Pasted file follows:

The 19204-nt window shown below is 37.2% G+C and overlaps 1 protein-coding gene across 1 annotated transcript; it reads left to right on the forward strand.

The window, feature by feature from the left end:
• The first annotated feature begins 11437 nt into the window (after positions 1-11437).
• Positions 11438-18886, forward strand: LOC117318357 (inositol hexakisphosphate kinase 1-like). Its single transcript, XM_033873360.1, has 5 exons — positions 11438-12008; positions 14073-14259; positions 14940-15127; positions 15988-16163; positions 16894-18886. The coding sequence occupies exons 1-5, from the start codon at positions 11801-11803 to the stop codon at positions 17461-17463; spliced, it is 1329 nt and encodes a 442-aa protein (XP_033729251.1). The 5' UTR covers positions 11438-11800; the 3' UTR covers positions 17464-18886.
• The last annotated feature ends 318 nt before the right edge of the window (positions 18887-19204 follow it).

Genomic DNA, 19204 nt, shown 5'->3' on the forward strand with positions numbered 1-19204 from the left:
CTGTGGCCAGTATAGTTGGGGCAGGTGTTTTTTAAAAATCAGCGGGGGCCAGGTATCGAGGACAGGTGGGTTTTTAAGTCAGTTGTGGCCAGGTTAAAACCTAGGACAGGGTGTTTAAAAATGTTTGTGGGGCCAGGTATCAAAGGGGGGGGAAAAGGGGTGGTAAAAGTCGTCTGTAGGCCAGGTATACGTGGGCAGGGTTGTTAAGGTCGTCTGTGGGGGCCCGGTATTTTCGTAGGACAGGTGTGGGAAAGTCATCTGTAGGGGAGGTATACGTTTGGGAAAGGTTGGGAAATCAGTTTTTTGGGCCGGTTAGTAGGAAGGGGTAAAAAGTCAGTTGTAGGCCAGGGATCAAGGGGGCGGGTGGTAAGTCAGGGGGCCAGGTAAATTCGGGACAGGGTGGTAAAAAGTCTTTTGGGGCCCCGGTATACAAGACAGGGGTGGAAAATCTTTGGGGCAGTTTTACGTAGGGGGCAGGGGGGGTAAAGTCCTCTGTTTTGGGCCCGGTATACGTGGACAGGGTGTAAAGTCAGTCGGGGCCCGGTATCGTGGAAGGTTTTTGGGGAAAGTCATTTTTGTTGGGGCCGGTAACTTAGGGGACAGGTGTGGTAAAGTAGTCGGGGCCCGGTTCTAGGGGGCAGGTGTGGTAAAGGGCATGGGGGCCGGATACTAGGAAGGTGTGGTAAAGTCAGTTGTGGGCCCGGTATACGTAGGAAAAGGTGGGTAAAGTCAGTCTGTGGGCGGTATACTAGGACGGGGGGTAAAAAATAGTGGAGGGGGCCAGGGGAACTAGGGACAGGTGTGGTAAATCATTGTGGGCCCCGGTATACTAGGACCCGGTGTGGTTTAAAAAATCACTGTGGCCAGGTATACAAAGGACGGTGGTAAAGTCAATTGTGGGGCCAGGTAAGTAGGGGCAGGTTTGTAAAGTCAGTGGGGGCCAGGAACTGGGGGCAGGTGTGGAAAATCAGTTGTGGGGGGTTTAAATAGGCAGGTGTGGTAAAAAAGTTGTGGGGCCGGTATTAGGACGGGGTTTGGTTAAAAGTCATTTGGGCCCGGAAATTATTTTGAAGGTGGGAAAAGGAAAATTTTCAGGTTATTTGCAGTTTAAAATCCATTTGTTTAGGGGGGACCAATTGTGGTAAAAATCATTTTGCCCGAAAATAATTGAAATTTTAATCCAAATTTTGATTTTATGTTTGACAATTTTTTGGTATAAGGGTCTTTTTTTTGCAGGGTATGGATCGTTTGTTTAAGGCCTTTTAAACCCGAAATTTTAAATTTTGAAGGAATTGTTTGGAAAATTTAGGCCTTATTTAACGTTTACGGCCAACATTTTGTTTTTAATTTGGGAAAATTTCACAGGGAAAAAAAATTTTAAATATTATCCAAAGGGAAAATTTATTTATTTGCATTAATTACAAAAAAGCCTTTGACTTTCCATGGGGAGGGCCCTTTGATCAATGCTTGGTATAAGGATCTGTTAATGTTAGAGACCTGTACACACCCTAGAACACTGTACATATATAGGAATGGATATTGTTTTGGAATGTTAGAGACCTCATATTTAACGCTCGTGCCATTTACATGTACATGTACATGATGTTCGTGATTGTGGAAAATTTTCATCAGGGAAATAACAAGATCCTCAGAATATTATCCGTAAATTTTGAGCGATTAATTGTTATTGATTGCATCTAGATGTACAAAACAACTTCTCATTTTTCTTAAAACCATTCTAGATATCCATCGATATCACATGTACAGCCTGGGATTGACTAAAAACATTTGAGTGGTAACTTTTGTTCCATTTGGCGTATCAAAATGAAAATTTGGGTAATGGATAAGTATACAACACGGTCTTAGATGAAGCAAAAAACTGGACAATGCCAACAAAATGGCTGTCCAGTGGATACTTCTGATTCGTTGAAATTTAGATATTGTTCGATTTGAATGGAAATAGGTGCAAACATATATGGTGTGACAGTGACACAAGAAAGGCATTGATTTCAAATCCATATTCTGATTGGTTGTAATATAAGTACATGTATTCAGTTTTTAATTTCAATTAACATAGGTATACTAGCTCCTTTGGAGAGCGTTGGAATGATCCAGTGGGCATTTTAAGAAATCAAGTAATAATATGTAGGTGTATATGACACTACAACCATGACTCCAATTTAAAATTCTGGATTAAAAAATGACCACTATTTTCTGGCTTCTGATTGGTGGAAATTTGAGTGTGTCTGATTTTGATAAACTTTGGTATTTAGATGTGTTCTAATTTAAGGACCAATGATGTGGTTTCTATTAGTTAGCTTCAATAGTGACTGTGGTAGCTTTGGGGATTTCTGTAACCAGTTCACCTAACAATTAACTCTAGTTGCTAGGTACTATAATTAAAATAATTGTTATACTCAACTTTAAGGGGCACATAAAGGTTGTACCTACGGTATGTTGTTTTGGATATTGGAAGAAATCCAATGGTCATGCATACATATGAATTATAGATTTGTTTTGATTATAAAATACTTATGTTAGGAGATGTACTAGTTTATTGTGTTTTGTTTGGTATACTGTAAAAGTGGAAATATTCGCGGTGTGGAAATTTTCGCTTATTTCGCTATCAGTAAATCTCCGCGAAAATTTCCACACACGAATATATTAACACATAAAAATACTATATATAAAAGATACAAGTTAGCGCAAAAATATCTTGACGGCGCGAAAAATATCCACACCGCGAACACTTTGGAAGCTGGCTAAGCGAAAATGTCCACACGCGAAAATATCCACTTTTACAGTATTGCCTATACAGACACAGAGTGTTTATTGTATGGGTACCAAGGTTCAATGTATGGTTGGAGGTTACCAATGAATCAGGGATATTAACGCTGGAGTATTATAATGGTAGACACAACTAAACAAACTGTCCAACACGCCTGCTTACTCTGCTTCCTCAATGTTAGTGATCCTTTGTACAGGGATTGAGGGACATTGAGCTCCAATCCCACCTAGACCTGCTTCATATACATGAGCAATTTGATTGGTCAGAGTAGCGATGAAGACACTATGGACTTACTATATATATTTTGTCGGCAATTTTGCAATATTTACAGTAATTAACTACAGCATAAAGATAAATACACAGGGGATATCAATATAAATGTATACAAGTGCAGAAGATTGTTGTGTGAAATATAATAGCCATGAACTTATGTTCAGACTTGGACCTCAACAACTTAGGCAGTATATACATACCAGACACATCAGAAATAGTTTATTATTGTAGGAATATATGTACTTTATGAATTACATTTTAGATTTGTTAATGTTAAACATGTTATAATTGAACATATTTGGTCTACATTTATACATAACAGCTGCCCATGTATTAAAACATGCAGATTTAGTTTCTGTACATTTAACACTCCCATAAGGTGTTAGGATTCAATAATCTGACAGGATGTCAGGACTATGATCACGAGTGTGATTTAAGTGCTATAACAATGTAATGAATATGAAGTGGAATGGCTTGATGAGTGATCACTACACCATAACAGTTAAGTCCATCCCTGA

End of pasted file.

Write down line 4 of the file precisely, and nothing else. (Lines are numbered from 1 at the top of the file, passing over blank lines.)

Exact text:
• Positions 11438-18886, forward strand: LOC117318357 (inositol hexakisphosphate kinase 1-like). Its single transcript, XM_033873360.1, has 5 exons — positions 11438-12008; positions 14073-14259; positions 14940-15127; positions 15988-16163; positions 16894-18886. The coding sequence occupies exons 1-5, from the start codon at positions 11801-11803 to the stop codon at positions 17461-17463; spliced, it is 1329 nt and encodes a 442-aa protein (XP_033729251.1). The 5' UTR covers positions 11438-11800; the 3' UTR covers positions 17464-18886.